Friday, November 1, 2013

Social Media: This Time It's About You

This post was authored by #FAchat contributors and participants, Karla Weber (@ItsJustKarla), Financial Aid Counselor at the University of Wisconsin-Madison; Justin Chase Brown (@jstnchsbrwn), Financial Aid Associate Director at the University of Missouri; and Liz Gross (@lizgross144), Social Media Strategist at Great Lakes Educational Loan Services. An earlier version of this article first appeared in the 2012-2013 NASFAA Now - Annual Impact Report [PDF] (membership login required to view the full report).

When someone says “social media” you probably think about outreach to students and parents. But have you considered what a powerful tool social media can be for exchanging ideas with colleagues? Despite being tied to the office, social media allows you to receive information instantly, engage in targeted discussions, publish ideas, and participate in activities from a distance. By following the “Four C’s” of social media—consumption, conversation, creation, and conferences-- you can utilize powerful tools like Twitter, LinkedIn, Facebook, and the NASFAA website to network, learn, and advance your career.

CONSUMPTION: Quick, Concise News You Can Use

Information is everywhere and can be accessed in many forms. Social networks like Twitter offer a venue to collect useful information that helps you stay “in the know.” You don’t have to be a “tweeter” or even have a Twitter account to participate. For example, to follow NASFAA without a Twitter account, you would send a text to 40404 with the statement “follow NASFAA” – omitting the quotation marks. Used this way, Twitter is like a listserv, but it is sent to you via text message and doesn’t clog your inbox.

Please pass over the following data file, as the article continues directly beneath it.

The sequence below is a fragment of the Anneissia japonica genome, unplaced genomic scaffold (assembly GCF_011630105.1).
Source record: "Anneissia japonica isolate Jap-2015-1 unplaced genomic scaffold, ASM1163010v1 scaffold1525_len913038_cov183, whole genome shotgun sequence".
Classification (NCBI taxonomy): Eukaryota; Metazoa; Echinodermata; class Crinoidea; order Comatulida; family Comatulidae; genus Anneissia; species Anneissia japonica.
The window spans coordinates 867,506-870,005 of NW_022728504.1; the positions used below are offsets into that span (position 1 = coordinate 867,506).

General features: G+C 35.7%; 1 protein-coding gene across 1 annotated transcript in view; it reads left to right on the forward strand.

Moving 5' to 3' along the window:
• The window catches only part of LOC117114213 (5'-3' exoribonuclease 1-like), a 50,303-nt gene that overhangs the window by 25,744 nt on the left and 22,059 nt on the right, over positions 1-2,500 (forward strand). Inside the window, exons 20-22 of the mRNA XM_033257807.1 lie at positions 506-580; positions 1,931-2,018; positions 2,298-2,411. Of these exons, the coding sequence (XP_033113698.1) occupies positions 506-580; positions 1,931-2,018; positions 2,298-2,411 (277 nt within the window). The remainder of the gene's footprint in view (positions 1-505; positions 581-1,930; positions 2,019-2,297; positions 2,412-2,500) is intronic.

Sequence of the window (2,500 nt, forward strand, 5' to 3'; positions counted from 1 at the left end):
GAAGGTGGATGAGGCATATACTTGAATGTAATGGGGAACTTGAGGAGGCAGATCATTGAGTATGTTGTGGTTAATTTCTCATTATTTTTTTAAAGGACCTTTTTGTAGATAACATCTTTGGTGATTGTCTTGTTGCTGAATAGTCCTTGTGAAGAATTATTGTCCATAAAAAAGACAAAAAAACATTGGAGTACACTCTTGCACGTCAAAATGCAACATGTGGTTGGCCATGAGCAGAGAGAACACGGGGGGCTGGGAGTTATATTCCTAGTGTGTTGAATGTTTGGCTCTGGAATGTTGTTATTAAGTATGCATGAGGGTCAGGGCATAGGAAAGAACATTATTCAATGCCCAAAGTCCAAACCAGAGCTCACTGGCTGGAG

Speed is the beauty of Twitter. Reading micro-communications of 140 characters or less takes less time than constantly perusing information on the web. In addition to being more concise, Twitter delivers information quicker than print news, websites, or emails, and can even be directed to your smartphone. A good example of lightning-fast information delivered by Twitter occurred when ED tweeted details about the upcoming 2013 FSA Training Conference well in advance of sending information via the IFAP portal. You can know about a significant occurrence on your campus, in your state, or across the nation before your supervisor asks you how it will impact student aid.

If you don’t want instant information delivery, you can also schedule a brief time to read tweets that have been posted in the last few hours or days. This provides an instant overview of what’s happening in the field.

Twitter is just one way to receive updates. By simply “Liking” the Facebook page of a professional association such as NASFAA, you can read news from the financial aid community while you’re reading updates from friends and family in your home community. LinkedIn allows you to join NASFAA’s group and others and receive direct updates on new or continuing financial aid-related discussions taking place among other LinkedIn users in your email box.

CONVERSATION: Don’t Just Listen – Engage!

Forums like Twitter are also great for discussion. You can ask questions, get advice on a program, or collect resources or opinions on a specific topic. Posting a question to a wide, national audience of your peers can yield quick results from people you trust. Responses can also lead to new professional relationships, brainstorming sessions, and productive future discussions.